Raikeswood was no ordinary camp. More U-boat commanders were held there than at any other camp in Britain and there were over twenty airmen. One was Skipton’s own fighter ace Joachim von Bertrab with five ‘kills’ to his name. In April 1917 von Bertrab was responsible for downing four British aircraft in one morning, writes historian Alan Roberts.

For the benefit of aircraft enthusiasts, von Bertrab shot down two single-seater Martynside G.100 bombers and two hours later caused two Sopwith 1½ Strutters to collide with each other. This unfortunately resulted in the deaths of six British airmen. The final kill was an FE2d on May 15, 1917. The two-man British crew survived and both men were taken prisoner.

The general public in both Britain and Germany were thrilled by the exploits of these fighter aces. On the one hand aircraft represented the most modern technology available, while on the other hand the aerial duels, sometimes fought out in full view of the trenches, represented a throwback to the days when warfare was less industrial, and the enemy could be engaged in single combat.

The German fighter aces became household names. To satisfy the demands of an adoring public, a Berlin firm produced between six and seven hundred different postcards celebrating German achievements in military aviation; these included at least three postcards of von Bertrab himself.

Von Bertrab entered into the spirit of this public adulation by having his DIII (manufactured by the firm of Albatros) painted either black or dark purple with a brightly coloured comet painted onto the side of the fuselage. Curious readers will find a photograph of the aircraft available online, but the pilot standing alongside it bears little resemblance to the Skipton prisoner who had been invited to go to Berlin to be photographed.

On August 12, 1917 von Bertrab was himself shot down by British fighter ace Edward ‘Mick’ Mannock who was by no means the typical First World War pilot. He had been born into a working-class military family and had had a very difficult childhood.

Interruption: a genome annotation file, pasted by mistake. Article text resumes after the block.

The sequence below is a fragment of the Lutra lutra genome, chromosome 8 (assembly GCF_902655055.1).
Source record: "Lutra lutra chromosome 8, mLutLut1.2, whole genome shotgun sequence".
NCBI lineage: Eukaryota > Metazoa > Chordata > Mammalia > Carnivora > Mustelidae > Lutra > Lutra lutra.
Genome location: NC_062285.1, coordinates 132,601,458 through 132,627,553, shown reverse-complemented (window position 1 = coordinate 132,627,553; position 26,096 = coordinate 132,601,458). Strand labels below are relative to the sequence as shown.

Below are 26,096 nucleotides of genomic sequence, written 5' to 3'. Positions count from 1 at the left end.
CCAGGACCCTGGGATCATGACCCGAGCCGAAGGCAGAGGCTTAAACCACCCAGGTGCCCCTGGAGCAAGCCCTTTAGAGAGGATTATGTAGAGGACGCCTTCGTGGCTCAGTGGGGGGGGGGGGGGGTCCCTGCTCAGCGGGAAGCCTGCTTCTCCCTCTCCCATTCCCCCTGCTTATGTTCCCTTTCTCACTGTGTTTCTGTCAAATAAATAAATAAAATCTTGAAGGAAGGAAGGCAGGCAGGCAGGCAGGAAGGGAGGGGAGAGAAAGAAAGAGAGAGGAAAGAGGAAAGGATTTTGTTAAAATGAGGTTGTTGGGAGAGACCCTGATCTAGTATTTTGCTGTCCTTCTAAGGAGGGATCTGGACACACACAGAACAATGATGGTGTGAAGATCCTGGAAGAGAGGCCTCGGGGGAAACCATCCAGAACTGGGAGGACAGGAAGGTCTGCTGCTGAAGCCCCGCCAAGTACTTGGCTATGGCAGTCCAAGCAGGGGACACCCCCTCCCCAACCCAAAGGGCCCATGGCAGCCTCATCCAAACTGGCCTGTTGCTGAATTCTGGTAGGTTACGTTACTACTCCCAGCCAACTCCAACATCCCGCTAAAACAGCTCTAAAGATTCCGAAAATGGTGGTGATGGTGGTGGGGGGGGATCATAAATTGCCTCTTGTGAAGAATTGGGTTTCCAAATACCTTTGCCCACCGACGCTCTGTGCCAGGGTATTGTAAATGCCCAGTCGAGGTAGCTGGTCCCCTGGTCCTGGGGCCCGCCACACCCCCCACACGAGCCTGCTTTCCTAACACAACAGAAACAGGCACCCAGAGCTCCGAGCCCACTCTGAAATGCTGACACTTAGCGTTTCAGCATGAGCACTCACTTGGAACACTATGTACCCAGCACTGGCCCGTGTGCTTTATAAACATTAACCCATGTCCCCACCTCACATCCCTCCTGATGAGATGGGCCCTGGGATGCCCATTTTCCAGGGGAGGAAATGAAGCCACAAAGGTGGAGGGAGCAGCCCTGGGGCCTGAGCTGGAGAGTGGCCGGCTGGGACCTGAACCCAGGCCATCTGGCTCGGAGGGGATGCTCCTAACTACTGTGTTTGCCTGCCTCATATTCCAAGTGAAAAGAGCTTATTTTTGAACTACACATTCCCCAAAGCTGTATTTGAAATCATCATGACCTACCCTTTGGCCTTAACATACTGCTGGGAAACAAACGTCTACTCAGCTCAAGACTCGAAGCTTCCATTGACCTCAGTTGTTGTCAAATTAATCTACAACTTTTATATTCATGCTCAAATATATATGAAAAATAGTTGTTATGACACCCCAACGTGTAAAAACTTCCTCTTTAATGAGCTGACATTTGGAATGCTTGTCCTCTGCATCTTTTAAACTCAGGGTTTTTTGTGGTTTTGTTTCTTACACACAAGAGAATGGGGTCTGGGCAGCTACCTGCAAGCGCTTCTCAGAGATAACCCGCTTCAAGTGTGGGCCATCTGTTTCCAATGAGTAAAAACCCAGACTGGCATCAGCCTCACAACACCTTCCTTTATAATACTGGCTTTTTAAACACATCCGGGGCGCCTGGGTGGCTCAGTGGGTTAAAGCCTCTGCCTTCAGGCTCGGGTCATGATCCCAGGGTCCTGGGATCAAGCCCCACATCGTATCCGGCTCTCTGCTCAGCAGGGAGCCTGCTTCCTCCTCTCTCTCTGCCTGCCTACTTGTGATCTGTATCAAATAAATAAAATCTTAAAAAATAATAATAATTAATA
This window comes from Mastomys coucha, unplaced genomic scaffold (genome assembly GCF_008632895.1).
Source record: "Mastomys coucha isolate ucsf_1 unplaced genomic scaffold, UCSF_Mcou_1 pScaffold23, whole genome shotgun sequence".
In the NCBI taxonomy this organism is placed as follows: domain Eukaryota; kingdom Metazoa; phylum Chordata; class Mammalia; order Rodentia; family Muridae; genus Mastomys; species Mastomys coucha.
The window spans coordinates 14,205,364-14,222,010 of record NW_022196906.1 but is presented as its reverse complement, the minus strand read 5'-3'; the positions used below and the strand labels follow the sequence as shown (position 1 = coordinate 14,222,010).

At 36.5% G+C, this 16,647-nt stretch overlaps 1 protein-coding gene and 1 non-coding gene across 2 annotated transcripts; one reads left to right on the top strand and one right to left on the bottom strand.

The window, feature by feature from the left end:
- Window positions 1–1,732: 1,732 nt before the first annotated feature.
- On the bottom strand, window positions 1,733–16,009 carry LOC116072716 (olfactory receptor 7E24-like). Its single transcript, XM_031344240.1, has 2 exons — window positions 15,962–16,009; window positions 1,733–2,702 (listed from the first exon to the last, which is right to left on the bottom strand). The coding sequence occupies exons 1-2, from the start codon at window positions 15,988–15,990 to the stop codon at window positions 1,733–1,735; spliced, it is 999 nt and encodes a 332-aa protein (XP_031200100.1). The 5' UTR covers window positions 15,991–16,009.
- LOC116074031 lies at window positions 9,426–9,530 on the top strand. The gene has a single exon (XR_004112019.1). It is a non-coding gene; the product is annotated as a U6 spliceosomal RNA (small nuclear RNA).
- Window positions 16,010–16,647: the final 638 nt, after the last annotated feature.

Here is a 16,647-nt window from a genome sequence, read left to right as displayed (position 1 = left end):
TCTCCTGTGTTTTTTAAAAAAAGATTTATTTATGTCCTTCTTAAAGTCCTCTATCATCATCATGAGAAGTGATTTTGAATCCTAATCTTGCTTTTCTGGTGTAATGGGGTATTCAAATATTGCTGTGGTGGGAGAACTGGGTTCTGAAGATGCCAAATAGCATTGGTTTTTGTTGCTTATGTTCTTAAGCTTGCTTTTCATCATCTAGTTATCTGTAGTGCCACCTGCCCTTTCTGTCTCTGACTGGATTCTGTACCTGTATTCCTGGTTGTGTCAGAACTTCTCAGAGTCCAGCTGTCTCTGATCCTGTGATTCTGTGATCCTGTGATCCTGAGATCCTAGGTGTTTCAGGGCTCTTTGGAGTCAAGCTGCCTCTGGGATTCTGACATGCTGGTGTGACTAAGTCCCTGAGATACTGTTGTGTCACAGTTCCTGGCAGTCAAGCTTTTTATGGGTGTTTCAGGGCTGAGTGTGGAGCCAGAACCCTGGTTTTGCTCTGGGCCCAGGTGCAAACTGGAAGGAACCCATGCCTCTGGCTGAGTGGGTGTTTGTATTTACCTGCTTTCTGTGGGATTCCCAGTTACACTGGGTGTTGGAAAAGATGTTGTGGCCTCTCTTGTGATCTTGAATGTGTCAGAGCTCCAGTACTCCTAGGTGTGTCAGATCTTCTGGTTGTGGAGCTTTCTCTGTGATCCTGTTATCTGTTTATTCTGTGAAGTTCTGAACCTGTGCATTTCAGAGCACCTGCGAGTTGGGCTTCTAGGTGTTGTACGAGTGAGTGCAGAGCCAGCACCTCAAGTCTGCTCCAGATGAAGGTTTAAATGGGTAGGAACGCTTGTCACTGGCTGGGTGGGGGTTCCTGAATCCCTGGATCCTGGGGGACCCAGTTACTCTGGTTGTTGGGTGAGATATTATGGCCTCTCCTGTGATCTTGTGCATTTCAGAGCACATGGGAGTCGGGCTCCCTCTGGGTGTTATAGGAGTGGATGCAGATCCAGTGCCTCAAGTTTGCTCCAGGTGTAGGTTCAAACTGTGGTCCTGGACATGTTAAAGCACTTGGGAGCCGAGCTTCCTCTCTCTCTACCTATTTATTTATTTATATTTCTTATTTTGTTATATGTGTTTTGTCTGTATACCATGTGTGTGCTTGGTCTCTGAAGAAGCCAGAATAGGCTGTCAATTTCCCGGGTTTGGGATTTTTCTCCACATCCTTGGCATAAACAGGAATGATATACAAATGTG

He did keep a rather irregular diary, and did manage to record his encounter with von Bertrab.

“I had a splendid fight with a single-seater Albatros Scout last week on our side of the lines and got him down. This proved to be Lieutenant von Bertrab, Iron Cross, and had been flying for eighteen months… The scrap took place at two thousand feet up, well within view of the whole front. And the cheers! It took me five minutes to get him down, and I had to shoot him before he would land. I was very pleased that I did not kill him.

“I went up to the trenches to salve the ‘bus’ [plane] later, and had a great ovation from everyone. Even Generals congratulated me. He didn’t hit me once.”

Von Bertrab was seriously injured with his right arm broken by a bullet and deep flesh wounds in his left arm and leg.

The British authorities did not feel that revealing the identities of their star aviators was in the best interests of the war effort. After intense pressure from the British media the War Office finally relented. ‘Mick’ Mannock was credited with no fewer than 61 victories in aerial combat, more than any other British pilot. He was the British equivalent of the famous ‘Red Baron’, Manfred von Richthofen. For a brief period Mannock and a very small number of elite pilots enjoyed all the benefits that celebrity status could offer to young men on leave in London. Beneath the ostensibly glamorous lifestyle Mannock was plagued by doubt and suffered recurring nightmares about being shot down in a burning plane. Mannock was no doubt sincere when he wrote that he was pleased that von Bertrab had survived. He was later awarded a host of prestigious medals including the Victoria Cross. He was killed when he was shot down in flames in July 1918. Von Bertrab was killed in a peacetime plane crash less than three years after his release from Skipton Camp.

Artillery fire was the largest cause of fatalities in the German Army. This was after all an age of dehumanised and mechanised warfare. The popular appeal of the aerial dogfight fought out man to man in the skies above the trenches was, therefore, quite understandable.

The victors were lauded, but the victims were not anonymous. Every one of the five British aircraft downed by von Bertrab has been identified. So too has each of the six deceased British crewmen. These were all young officers, educated, with families and doubtless with some glittering careers ahead of them.

Von Bertrab is one of a small number of exceptions at Skipton Camp where the exact effects of their actions on, or in this case above, the battlefield are known. The combined effects of millions of men on both sides trying to annihilate each other are all too familiar. There can be few families in Britain and Germany which did not suffer loss during this most bitter of conflicts.